“Sometimes a policy violation is also a violation of the law,” said Neely. “But we can have a policy violation without it being a violation of the law. The police are there to enforce the law, not the policies.”

Schulte said, “It’s important for students to be aware of university policies. However, we also have to recognize the importance of bystanders within the community. We have a very well-trained staff who conduct regular health and safety checks throughout all of our living areas. Unfortunately, it is unrealistic for them to cover all housing areas at all times.”

Though these policies are set in place, the university still strives to understand the perspective of the student. By using tactics that respect resident privacy, while still enforcing the policies.

“The [tactics of drug prevention] that are most effective, are making personal relationships with students, and understanding that someone may have a policy violation and need help. Rather than chastising them, address the issue and provide hope for the students,” said Neely.

It’s clear that the legalization of marijuana across the U.S. has resulted in a shift of attitudes towards drug use, especially in students.

Students can expect more programs and educational tools in order to help students say no to drugs, and achieve success.

Neely said, “The more that we can help students and prevent students from using [drugs], the more successful they’re going to be. That’s the end goal, to make sure [students] graduate.”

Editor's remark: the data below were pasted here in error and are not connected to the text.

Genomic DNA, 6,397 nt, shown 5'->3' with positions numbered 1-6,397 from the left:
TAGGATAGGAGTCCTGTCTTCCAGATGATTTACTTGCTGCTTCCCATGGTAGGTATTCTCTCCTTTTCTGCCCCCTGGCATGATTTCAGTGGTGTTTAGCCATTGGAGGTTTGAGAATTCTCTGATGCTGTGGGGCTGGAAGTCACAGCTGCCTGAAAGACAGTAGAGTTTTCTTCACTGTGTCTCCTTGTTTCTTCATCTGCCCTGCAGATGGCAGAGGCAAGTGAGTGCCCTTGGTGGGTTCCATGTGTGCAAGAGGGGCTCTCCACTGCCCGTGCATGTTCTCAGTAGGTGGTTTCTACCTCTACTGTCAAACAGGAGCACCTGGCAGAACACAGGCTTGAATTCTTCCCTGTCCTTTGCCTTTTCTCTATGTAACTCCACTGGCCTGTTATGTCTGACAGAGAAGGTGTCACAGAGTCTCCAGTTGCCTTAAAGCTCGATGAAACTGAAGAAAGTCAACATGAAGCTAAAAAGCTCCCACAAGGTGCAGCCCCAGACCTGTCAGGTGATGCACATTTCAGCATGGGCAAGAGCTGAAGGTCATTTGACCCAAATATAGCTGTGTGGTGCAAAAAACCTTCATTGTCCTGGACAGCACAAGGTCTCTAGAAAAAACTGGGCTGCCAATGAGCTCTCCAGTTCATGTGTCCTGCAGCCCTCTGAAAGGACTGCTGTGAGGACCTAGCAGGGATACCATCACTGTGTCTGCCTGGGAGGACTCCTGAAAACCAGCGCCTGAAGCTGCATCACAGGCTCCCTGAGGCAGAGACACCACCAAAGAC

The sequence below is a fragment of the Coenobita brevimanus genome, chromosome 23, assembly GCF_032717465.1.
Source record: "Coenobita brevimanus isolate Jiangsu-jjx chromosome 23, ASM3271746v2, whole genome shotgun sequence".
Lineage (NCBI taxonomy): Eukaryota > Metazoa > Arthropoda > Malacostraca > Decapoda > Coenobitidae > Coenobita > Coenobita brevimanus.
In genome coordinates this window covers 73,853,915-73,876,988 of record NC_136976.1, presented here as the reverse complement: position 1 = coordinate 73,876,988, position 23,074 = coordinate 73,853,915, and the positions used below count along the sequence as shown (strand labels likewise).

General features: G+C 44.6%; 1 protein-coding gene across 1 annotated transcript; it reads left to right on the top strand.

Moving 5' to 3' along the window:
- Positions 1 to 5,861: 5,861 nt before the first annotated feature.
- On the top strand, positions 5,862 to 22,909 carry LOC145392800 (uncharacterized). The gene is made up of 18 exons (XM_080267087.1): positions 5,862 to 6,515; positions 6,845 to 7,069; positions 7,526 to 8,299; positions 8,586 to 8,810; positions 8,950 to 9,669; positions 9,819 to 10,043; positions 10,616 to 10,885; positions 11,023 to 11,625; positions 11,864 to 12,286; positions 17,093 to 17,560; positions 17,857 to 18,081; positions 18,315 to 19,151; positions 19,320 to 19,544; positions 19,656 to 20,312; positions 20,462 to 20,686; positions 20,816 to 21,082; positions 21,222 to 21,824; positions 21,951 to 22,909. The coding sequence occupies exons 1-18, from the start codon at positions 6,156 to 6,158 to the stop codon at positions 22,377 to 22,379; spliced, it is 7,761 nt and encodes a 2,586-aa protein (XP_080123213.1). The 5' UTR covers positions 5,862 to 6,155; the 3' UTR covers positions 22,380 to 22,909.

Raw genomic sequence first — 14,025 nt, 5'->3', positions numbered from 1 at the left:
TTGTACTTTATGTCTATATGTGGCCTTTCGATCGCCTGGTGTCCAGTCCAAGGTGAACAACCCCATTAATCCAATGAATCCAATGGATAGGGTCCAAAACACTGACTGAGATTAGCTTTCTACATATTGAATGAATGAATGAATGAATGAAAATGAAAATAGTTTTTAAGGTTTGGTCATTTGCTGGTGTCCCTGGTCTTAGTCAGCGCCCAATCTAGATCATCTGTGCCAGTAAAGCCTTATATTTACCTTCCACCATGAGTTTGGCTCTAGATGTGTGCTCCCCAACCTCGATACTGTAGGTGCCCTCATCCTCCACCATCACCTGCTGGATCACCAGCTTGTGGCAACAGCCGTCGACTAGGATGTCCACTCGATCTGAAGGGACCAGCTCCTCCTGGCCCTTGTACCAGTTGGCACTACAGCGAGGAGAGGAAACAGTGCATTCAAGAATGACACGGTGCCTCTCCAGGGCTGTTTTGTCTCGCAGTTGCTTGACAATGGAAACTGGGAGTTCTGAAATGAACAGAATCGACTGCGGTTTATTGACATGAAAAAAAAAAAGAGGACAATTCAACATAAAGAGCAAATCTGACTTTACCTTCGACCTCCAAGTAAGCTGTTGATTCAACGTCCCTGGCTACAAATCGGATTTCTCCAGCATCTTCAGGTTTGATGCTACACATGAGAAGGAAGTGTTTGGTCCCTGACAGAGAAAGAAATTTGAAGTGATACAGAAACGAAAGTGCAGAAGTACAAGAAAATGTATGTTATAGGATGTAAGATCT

Marijuana reform advocates are hopeful for change in 2019. Texas for Responsible Marijuana Policy, a coalition that includes the National Organization for the Reform of Marijuana Laws and a couple of dozen other groups, is prioritizing two bills this year: one that would decriminalize possession of small amounts of marijuana and another to legalize marijuana for medical use. So far six bills are being put into place, such as House Bill 63 and Senate Bill 156. These bills decriminalize possessing an ounce or less of marijuana and replace the current criminal penalty (Class B misdemeanor) with a fine of $250 or less in Texas.

In other words, 2019 could be the year of change for Texas.

Neely said, “It’s a possibility in every state, we’ve seen a number of states approve recreational and medical use. It seems to be a trend moving that way. I don’t think that necessarily means that Texas is going to be one of those, but again it wouldn’t surprise me.”